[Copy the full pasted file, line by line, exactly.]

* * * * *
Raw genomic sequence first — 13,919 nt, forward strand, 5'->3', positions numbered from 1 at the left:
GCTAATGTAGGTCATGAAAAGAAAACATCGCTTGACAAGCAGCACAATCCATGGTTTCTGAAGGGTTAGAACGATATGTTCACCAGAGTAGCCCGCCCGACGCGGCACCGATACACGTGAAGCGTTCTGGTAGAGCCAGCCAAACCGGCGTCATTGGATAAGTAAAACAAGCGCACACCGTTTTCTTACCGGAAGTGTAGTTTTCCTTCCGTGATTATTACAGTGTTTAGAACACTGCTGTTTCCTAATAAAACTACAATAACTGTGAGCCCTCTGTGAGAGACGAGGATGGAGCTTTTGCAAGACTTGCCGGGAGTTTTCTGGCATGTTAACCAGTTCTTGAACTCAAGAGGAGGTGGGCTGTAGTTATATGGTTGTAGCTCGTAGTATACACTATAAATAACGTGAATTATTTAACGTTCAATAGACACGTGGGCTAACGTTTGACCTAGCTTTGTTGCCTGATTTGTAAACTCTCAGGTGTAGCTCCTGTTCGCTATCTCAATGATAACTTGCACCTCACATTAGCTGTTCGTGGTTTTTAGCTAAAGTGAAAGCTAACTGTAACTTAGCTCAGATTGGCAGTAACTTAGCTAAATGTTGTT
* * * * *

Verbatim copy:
Raw genomic sequence first — 13,919 nt, forward strand, 5'->3', positions numbered from 1 at the left:
GCTAATGTAGGTCATGAAAAGAAAACATCGCTTGACAAGCAGCACAATCCATGGTTTCTGAAGGGTTAGAACGATATGTTCACCAGAGTAGCCCGCCCGACGCGGCACCGATACACGTGAAGCGTTCTGGTAGAGCCAGCCAAACCGGCGTCATTGGATAAGTAAAACAAGCGCACACCGTTTTCTTACCGGAAGTGTAGTTTTCCTTCCGTGATTATTACAGTGTTTAGAACACTGCTGTTTCCTAATAAAACTACAATAACTGTGAGCCCTCTGTGAGAGACGAGGATGGAGCTTTTGCAAGACTTGCCGGGAGTTTTCTGGCATGTTAACCAGTTCTTGAACTCAAGAGGAGGTGGGCTGTAGTTATATGGTTGTAGCTCGTAGTATACACTATAAATAACGTGAATTATTTAACGTTCAATAGACACGTGGGCTAACGTTTGACCTAGCTTTGTTGCCTGATTTGTAAACTCTCAGGTGTAGCTCCTGTTCGCTATCTCAATGATAACTTGCACCTCACATTAGCTGTTCGTGGTTTTTAGCTAAAGTGAAAGCTAACTGTAACTTAGCTCAGATTGGCAGTAACTTAGCTAAATGTTGTT